Saturday, 14 June 2014

Basic Mayonnaise




Rich, creamy, tangy mayonnaise is great as the base for many dips, sauces and as a spread. Making your own at home is easy, cost effective and tastes so much better than the stuff you buy at the store. You can season and flavour it just to your liking and you never have to make it the same way twice. All mayonnaise is is an emulsion of egg yolk and oil with seasoning, an acid and usually a touch of mustard. Some people add a little honey or sugar to theirs. 

The easiest way to make mayonnaise is with a stick blender and a beaker with straight sides. You can turn nothing into fresh mayonnaise in 60 seconds. A food processor makes a similarly simple task of it. You could make mayonnaise by hand with just a bowl and a whisk too. It's still simple just a little more time and effort. Just add your egg yolk, acid and mustard to a bowl, whisk to combine, then very slowly and steadily pour the oil in to your mixture while constantly whisking until it forms mayonnaise. If at any time it appears as though the oil is not whisking into the mayo, stop drizzling the oil and keep whisking until it completely emulsifies. Then carry on. After you created mayonnaise you can then season with salt and pepper (plus any spice, herb and/or flavouring you prefer). If you season before you incorporate the oil it will ruin the texture of the yolk and it won't work properly. 

I use a neutral ground nut oil for mayonnaise. Olive oil (especially extra virgin) has too strong a flavour that tends to cloy on the palette. Some people use a mixture of neutral oil and non-virgin olive oil but I think the straight up neutral works best. 

Yes, fresh mayonnaise contains raw egg in it. As long as you use fresh eggs, store it in the fridge and consume your mayonnaise within three days you should be fine. If you can find a farmer's market where you live you should be able to inquire when your eggs were laid. Here in Toronto, if you go to the farmer's market across the street from St Lawrence Market early enough on a Saturday you can buy eggs that were laid just the previous day.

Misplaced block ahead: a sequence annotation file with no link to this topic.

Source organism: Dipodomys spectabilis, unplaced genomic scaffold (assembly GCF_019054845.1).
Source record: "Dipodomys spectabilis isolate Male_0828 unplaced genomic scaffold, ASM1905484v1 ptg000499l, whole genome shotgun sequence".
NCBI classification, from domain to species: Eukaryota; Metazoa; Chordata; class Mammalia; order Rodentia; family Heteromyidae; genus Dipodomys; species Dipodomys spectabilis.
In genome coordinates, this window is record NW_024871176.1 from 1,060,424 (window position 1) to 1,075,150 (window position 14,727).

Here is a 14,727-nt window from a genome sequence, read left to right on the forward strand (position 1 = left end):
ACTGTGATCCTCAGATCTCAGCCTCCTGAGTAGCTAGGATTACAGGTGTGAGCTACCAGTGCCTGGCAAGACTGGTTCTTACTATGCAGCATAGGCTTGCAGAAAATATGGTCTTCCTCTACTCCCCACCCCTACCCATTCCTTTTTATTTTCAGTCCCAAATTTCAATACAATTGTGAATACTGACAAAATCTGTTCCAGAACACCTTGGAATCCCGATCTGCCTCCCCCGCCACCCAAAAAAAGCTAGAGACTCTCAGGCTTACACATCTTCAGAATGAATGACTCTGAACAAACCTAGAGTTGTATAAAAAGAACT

Ingredients


1 fresh egg yolk, room temperature
1 tbsp tarragon mustard (or any good quality mustard)
Juice of half a lemon (or a tbsp of vinegar)
3/4 cup of sunflower oil (or any neutral oil)
Salt & Pepper

Note: Depending on how large your egg yolk is, you might need up to a cup of oil


Since I have them, and it's much easier to make while taking photographs, for this demo I'm going to be using a stick blender and a beaker. 


 

Add your egg yolk, fresh lemon juice and mustard to the beaker.




Top up the contents of the beaker with the oil.


 
   
Insert the stick blender into the beaker until it reaches the bottom.




Begin pulsing the blender in short bursts, and like magic, it will instantly begin to create mayonnaise.




After a few bursts can you blend continuously without stopping. Blend until the entire base of the beaker has turned to mayonnaise.


 

Then start to raise the blender up and down to incorporate the rest of the oil.




Oh, look! You just made basic, bland mayo.




To finish, season to taste with salt and pepper and stir to combine. If you'd rather not have black flecks of pepper in your mayonnaise, use white peppercorns. 


  

There you have it. A very quick and simple yet excitingly versatile way to add some creamy richness to your next dish. I'm one of those people that likes French fries lightly dipped in mayo. It's fantastic on savoury sandwiches or the base of a tuna or chicken salad. There are so many directions you could take your mayonnaise from this point, too. 

Aside from adding any other spices or herbs to your mayo there are many other classic variations you can make. You could:

-Add fresh garlic paste and an extra kick of fresh lemon juice to make aioli
-Add roasted garlic for a savoury garlic mayo
-Add some relish, minced onion and lemon juice to make tartar sauce
-Add dried, ground chipotle powder for chipotle mayo
-Add Cajun mustard, green onion and horseradish to make a rémoulade
-Add buttermilk or sour cream with minced onion and seasonings to make your own ranch salad dressing

and whatever your heart desires.

This little batch is going to be used in an upcoming American classic that is perfect for summer. You don't want to miss it.

This is a really versatile recipe that I hope you can make good use of. If you've never made your own mayo before you should make a point of doing it soon. You may never buy premade mayonnaise again!

B
 

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